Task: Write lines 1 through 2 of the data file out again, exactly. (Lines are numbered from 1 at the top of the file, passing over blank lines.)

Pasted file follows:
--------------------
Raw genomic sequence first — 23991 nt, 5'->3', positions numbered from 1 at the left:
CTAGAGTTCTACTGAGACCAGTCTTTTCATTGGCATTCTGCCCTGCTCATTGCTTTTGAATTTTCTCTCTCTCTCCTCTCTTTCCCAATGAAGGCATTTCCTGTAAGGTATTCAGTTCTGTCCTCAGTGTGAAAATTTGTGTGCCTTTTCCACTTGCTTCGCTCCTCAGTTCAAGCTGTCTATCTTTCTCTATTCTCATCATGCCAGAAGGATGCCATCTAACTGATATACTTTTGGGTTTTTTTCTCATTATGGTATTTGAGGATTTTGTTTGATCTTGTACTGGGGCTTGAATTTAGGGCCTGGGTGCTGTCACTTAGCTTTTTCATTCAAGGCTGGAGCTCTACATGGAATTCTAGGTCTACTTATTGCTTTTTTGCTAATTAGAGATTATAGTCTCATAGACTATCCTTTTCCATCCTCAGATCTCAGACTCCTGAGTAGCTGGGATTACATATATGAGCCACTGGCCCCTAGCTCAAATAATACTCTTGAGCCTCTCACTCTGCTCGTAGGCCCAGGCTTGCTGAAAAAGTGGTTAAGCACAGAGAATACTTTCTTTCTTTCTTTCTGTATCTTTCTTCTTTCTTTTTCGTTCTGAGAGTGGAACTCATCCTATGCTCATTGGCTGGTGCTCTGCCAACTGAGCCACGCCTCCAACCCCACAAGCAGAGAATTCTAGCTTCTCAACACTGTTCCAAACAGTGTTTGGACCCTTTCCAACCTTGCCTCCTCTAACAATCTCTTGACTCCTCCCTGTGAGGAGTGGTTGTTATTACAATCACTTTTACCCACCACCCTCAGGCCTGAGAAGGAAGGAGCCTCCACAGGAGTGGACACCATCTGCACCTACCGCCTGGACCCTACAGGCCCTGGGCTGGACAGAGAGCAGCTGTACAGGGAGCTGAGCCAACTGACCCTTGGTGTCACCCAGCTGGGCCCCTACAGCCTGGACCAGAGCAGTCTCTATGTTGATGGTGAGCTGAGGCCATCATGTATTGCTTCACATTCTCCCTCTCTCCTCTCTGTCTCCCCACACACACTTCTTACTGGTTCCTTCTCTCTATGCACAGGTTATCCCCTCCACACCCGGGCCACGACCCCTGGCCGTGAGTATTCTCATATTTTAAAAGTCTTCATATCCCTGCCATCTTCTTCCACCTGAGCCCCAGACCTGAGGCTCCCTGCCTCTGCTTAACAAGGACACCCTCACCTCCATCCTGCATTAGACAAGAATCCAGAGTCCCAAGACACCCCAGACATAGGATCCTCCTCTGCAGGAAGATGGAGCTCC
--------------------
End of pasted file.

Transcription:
Raw genomic sequence first — 23991 nt, 5'->3', positions numbered from 1 at the left:
CTAGAGTTCTACTGAGACCAGTCTTTTCATTGGCATTCTGCCCTGCTCATTGCTTTTGAATTTTCTCTCTCTCTCCTCTCTTTCCCAATGAAGGCATTTCCTGTAAGGTATTCAGTTCTGTCCTCAGTGTGAAAATTTGTGTGCCTTTTCCACTTGCTTCGCTCCTCAGTTCAAGCTGTCTATCTTTCTCTATTCTCATCATGCCAGAAGGATGCCATCTAACTGATATACTTTTGGGTTTTTTTCTCATTATGGTATTTGAGGATTTTGTTTGATCTTGTACTGGGGCTTGAATTTAGGGCCTGGGTGCTGTCACTTAGCTTTTTCATTCAAGGCTGGAGCTCTACATGGAATTCTAGGTCTACTTATTGCTTTTTTGCTAATTAGAGATTATAGTCTCATAGACTATCCTTTTCCATCCTCAGATCTCAGACTCCTGAGTAGCTGGGATTACATATATGAGCCACTGGCCCCTAGCTCAAATAATACTCTTGAGCCTCTCACTCTGCTCGTAGGCCCAGGCTTGCTGAAAAAGTGGTTAAGCACAGAGAATACTTTCTTTCTTTCTTTCTGTATCTTTCTTCTTTCTTTTTCGTTCTGAGAGTGGAACTCATCCTATGCTCATTGGCTGGTGCTCTGCCAACTGAGCCACGCCTCCAACCCCACAAGCAGAGAATTCTAGCTTCTCAACACTGTTCCAAACAGTGTTTGGACCCTTTCCAACCTTGCCTCCTCTAACAATCTCTTGACTCCTCCCTGTGAGGAGTGGTTGTTATTACAATCACTTTTACCCACCACCCTCAGGCCTGAGAAGGAAGGAGCCTCCACAGGAGTGGACACCATCTGCACCTACCGCCTGGACCCTACAGGCCCTGGGCTGGACAGAGAGCAGCTGTACAGGGAGCTGAGCCAACTGACCCTTGGTGTCACCCAGCTGGGCCCCTACAGCCTGGACCAGAGCAGTCTCTATGTTGATGGTGAGCTGAGGCCATCATGTATTGCTTCACATTCTCCCTCTCTCCTCTCTGTCTCCCCACACACACTTCTTACTGGTTCCTTCTCTCTATGCACAGGTTATCCCCTCCACACCCGGGCCACGACCCCTGGCCGTGAGTATTCTCATATTTTAAAAGTCTTCATATCCCTGCCATCTTCTTCCACCTGAGCCCCAGACCTGAGGCTCCCTGCCTCTGCTTAACAAGGACACCCTCACCTCCATCCTGCATTAGACAAGAATCCAGAGTCCCAAGACACCCCAGACATAGGATCCTCCTCTGCAGGAAGATGGAGCTCC